But I digress. During the first few days of the retreat we were introduced to, among other things, two core process to go through during a meditation. Meta Bhavna, which is based on harnessing the essence of ‘loving kindness’ and deploying it first (and perhaps most importantly) to oneself, then a friend, then a neutral person, then someone you find difficult, and finally the world in general. This essence of loving kindness, like a lot of things spoken about in relation to meditation, is for the most part beyond description in words (Bach articulates it, as does Ballake Sissoko, as do Mariachi El Pinche Gringo, but you would have to see us live...); best way is to try it.
The second process is called the ‘four stages of access to meditation’ (or something like that), and if you were a glass of homemade apple juice with bits in, this process would aim to let the bits settle to the bottom, to leave the apple-mind clear and clutter free. If you were the helmsman of a small to medium size boat, the aim would be to develop smaller and finer use of the rudder to keep the ship on a straight course. If you were in a pub trying to balance a beer mat on it’s side, the aim would be to use smaller and smaller nudges of the hands to keep it upright, till eventually it just stayed there of its own accord, even if there was a gale outside and the people kept opening the door and banging their fists on the table. Stage 1 - count each breath to ten, trying not to let the mind wander. Every time it wonders, gently bring it back to the count. Stage 2 - count each breath to ten, starting each count when you first physically feel each breath entering your nose (easier if the air is cold). Stage 3 - I never fully understood but something to do with feeling the breath in your whole body. Stage 4 - Forget the counting, and focus attention on the part of your nose that the breath is first felt, both in and out.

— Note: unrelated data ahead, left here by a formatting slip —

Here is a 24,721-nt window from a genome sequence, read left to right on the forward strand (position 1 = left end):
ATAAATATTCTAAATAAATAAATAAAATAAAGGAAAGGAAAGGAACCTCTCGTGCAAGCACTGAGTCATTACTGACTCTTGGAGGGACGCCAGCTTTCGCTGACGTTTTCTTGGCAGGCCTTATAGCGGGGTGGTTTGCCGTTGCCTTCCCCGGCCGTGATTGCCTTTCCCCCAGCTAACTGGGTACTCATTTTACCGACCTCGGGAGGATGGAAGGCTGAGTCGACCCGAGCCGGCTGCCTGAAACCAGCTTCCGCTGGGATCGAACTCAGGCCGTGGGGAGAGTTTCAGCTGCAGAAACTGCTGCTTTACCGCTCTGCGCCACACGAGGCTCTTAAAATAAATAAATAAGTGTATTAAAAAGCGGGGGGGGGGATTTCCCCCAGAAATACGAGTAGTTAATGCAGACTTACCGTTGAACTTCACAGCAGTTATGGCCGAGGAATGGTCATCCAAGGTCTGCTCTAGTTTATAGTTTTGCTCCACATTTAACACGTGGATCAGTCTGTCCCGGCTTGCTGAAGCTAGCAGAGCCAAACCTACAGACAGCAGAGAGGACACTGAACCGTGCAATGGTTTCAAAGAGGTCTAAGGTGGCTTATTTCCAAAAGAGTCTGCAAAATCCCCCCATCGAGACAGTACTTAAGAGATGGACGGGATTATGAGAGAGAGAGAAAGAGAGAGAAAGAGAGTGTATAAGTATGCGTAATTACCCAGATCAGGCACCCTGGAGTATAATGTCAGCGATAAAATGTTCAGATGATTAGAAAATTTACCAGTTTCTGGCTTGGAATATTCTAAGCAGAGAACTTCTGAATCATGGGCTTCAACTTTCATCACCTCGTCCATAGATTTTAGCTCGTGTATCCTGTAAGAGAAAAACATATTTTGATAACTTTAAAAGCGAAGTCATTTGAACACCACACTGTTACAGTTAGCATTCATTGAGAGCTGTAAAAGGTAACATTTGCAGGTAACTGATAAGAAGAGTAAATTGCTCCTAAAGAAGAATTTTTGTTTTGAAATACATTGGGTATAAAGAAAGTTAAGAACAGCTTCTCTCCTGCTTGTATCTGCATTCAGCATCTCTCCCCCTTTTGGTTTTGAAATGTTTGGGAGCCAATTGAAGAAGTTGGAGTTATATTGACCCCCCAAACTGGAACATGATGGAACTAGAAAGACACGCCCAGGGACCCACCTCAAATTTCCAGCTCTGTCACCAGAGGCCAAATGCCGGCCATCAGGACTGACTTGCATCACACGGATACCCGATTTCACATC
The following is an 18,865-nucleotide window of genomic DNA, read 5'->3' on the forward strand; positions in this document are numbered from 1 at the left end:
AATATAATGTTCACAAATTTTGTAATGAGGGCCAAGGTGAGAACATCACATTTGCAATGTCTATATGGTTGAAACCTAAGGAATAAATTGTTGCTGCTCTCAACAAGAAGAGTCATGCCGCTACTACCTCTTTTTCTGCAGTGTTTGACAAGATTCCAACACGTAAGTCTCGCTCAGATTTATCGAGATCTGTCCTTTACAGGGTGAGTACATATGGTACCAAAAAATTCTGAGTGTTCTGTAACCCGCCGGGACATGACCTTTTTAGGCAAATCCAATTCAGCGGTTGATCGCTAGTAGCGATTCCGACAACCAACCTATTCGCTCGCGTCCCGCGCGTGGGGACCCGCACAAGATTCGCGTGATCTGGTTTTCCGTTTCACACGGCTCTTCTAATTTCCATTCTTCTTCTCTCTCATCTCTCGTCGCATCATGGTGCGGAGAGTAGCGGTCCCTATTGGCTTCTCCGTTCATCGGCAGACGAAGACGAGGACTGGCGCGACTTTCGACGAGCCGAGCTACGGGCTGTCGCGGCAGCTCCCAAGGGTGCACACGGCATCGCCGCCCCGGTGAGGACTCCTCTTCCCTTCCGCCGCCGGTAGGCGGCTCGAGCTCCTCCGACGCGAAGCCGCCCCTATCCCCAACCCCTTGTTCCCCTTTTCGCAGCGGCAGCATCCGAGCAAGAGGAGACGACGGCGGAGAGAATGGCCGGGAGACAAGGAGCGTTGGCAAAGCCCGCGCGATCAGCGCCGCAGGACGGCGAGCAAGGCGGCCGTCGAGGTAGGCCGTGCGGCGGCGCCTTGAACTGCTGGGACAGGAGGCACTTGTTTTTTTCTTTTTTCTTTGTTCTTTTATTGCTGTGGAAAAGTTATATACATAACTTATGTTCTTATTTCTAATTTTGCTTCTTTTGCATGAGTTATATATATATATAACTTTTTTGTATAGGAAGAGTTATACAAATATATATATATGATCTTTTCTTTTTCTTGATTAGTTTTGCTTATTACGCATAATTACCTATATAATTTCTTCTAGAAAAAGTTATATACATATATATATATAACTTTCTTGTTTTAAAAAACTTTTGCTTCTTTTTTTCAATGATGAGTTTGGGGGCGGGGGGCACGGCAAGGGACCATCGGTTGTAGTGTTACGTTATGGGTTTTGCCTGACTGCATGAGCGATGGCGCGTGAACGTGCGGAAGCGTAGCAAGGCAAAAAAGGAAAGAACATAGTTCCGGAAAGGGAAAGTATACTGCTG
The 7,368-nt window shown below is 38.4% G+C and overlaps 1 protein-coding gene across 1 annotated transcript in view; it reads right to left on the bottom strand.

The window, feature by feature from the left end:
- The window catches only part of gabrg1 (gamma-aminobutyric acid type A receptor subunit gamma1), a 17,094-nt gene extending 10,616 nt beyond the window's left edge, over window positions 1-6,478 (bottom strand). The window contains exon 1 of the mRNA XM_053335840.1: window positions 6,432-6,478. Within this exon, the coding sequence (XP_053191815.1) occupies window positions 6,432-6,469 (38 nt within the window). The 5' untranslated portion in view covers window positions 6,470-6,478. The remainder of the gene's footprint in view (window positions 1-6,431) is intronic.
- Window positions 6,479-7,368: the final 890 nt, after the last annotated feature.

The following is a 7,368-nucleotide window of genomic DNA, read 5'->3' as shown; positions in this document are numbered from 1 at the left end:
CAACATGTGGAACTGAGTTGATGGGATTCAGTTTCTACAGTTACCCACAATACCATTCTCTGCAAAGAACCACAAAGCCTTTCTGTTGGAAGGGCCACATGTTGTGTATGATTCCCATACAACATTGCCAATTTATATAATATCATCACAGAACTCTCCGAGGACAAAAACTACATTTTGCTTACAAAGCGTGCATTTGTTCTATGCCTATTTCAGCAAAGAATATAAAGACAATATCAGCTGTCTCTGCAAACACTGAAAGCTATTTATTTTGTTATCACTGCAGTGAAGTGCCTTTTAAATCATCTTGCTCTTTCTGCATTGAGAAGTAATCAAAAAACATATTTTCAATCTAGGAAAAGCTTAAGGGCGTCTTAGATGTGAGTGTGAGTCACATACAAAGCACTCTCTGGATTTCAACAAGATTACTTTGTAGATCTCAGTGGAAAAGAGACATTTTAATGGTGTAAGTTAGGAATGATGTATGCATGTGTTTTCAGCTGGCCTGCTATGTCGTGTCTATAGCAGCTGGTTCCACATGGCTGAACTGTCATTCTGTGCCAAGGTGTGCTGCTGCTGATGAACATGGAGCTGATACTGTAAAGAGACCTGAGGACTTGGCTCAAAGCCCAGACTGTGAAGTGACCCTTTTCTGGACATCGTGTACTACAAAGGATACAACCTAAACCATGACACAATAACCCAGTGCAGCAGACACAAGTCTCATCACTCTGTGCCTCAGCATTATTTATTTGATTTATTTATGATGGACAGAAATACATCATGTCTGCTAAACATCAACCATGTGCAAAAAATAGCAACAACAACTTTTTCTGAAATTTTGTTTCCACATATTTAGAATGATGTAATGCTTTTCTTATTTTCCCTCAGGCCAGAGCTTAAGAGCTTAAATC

Sounds quite mechanical and potentially a little boring, but for me this was a really good way in. Most of my life is filled with words - teaching, reading, radio 4, the news, facebook feeds, texts, emails, debate - head stuff. My inner dialogue is, as a consequence, strong and unrelenting. At the start of each meditation a running commentary of how it was going would continue, annoyed with myself for being so crap at it, congratulating myself when it worked for a moment, spinning off into random thoughts. But over twenty, thirty minutes this narrative slowed, and the other part of me, the unnamable part previously unlocked during musical improvisation, dancing, playing football, true connections with other humans, grew in stature, and I started actually being with the breath and noticing how subtle and beautiful it was. It was like the breath itself was dancing. I started saying things like ‘in....turn .... out... turn...’ and ‘lovely’ with each breath, and this was enough to keep my chattering mind at bay. And then I would check in with my body, and notice that my whole body was breathing with me, and in fact was poised and still and holding my mind like one holds a baby, and I would have a little wobble where my head started talking about this stuff, but after a few times of this happening it wasn’t a big deal anymore, and I stayed with it.